Big Labor’s fan club in the blogosphere had been hawking some sort of business community “compromise” on card check. A crack in the anti-card check line of defense! Er. . . not quite. Yes a grand total of three firms — Costco, Whole Foods and Starbucks has gotten together. (The last two are largely non-union firms. Whole Foods in the past has not exactly extended open arms to unions.) But all the business lobbying groups shot down any idea of a “deal.” More to the point, it turns out that the “compromise” means keeping the secret ballot and dumping mandatory arbitration.
The Washington Post reports: “The alternative legislation backed by the companies would tighten some organizing rules in favor of workers while keeping the secret ballot and leaving out mandatory arbitration.” They don’t say what those organizing rules are. (A labor lawyer has been peddling a variation on the card check scheme but these companies seem to be defending the secret ballot for all workers.) It must come as a disappointment that the best they could get out of major Democratic donor Starbucks CEO Howard Schultz is a repudiation of the two main planks of Big Labor’s bill. Doesn’t anyone in the business community support stripping workers of secret ballots and putting their fate in the hands of government-appointed arbitrators? I guess not.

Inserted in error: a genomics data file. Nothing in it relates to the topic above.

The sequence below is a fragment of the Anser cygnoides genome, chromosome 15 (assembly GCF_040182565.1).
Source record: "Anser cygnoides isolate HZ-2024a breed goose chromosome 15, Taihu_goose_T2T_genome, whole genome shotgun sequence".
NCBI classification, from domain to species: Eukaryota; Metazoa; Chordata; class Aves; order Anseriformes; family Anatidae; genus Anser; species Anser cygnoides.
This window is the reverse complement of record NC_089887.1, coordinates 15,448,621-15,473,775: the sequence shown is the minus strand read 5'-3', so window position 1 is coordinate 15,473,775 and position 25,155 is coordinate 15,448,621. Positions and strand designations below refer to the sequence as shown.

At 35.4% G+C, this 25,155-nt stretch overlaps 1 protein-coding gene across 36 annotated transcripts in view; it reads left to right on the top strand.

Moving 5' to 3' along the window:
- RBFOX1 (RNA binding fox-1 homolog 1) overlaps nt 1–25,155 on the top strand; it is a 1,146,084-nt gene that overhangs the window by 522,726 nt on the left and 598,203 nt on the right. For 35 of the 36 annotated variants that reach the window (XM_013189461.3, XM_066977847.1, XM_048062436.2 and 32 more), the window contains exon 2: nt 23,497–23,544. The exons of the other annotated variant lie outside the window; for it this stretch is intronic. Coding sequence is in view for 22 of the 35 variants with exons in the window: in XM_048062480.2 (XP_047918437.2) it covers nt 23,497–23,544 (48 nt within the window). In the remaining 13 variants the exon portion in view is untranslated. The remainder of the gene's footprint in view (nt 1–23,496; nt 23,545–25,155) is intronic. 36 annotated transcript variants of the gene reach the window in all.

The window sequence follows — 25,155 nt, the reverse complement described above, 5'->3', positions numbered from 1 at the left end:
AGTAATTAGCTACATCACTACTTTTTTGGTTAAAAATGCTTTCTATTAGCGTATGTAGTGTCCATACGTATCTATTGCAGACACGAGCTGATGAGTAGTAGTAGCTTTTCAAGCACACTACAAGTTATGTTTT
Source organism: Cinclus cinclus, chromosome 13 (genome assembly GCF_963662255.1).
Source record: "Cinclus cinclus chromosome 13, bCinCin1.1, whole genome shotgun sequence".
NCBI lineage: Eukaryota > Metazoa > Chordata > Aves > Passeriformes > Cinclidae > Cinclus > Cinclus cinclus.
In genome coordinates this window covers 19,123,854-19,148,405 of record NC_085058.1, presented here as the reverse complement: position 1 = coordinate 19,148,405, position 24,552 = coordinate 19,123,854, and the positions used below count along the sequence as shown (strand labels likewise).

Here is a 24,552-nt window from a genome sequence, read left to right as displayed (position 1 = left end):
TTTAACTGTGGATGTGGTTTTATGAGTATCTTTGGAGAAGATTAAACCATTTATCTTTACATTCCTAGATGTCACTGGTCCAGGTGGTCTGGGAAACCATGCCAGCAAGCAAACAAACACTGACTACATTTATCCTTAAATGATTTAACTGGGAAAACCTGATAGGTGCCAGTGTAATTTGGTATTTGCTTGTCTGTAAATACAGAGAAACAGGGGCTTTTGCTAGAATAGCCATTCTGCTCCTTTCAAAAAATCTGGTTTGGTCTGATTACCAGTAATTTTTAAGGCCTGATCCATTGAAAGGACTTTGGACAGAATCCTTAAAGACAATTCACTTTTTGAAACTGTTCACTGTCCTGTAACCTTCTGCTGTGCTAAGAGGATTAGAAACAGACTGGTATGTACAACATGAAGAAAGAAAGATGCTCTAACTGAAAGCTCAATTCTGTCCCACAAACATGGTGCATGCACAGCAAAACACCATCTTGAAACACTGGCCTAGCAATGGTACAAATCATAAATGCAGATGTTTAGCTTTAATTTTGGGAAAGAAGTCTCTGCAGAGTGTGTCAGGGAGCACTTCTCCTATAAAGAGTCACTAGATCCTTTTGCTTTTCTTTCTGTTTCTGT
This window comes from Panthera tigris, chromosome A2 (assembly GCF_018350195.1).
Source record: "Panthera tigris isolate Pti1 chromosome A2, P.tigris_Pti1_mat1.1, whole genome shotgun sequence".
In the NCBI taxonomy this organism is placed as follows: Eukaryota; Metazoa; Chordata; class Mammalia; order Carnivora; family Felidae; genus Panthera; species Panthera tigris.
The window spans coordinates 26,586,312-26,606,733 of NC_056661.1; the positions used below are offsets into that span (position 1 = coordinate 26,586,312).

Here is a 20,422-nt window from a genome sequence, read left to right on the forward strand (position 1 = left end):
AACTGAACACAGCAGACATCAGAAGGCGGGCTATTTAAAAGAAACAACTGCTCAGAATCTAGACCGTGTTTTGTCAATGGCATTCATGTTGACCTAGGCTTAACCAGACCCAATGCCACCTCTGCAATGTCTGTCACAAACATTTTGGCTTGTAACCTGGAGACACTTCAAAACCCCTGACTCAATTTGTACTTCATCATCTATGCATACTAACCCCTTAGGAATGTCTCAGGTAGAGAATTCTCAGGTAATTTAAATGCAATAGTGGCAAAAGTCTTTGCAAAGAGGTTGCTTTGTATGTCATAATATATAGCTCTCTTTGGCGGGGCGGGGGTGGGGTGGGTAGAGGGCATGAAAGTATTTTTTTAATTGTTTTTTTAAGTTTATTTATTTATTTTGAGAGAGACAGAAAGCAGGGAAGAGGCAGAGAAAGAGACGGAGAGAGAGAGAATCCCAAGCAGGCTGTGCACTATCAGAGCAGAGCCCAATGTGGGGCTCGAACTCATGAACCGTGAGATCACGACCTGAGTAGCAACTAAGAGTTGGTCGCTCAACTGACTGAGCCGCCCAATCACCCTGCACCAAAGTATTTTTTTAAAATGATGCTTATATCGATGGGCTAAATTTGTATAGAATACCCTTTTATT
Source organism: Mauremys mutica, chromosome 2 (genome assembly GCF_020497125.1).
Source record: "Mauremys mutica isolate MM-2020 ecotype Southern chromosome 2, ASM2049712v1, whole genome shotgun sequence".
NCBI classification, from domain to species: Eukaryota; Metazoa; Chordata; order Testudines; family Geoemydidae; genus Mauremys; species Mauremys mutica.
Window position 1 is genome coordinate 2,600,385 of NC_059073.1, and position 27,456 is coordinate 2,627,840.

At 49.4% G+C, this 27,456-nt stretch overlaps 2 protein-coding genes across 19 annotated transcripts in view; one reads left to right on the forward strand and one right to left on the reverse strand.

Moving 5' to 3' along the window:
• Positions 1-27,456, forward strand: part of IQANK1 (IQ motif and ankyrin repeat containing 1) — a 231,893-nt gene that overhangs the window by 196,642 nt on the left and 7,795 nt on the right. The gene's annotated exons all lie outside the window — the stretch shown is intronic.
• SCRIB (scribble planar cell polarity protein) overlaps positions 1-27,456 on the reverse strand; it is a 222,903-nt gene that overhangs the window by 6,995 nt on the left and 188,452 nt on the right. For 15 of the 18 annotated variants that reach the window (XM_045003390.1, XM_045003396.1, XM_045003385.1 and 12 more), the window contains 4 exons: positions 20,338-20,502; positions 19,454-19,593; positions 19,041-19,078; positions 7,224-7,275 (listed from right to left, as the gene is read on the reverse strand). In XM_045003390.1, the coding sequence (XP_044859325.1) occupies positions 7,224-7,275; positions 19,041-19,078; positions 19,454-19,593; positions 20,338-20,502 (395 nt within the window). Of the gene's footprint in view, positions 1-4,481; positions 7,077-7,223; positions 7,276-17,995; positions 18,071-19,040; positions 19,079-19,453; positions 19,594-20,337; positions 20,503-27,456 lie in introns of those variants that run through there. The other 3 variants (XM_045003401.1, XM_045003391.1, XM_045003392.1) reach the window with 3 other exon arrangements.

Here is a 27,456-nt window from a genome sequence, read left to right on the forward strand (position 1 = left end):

One additional note: Management attorney Jay Krupin is quoted in the AP story above in conjunction with coverage of a potential compromise on the Employee Free Choice Act (EFCA). I contacted him directly and he explained, “The 70/50/30 compromise [secret ballot is avoided if 70% of employees sign cards, there is an option for the union to hold an election if it gets authorization from only 50% and secret ballot elections are required if the obtains only 30%] was a prediction I made as to where EFCA may end up. I do not endorse, advocate, or support EFCA or any changes in the federal labor laws.” He does not represent any of the three companies supposedly mulling a compromise. And as for mandatory arbitration, he says, “The mandatory arbitration proposal is an extremely troubling provision . . . It is virtually unworkable in a business context.”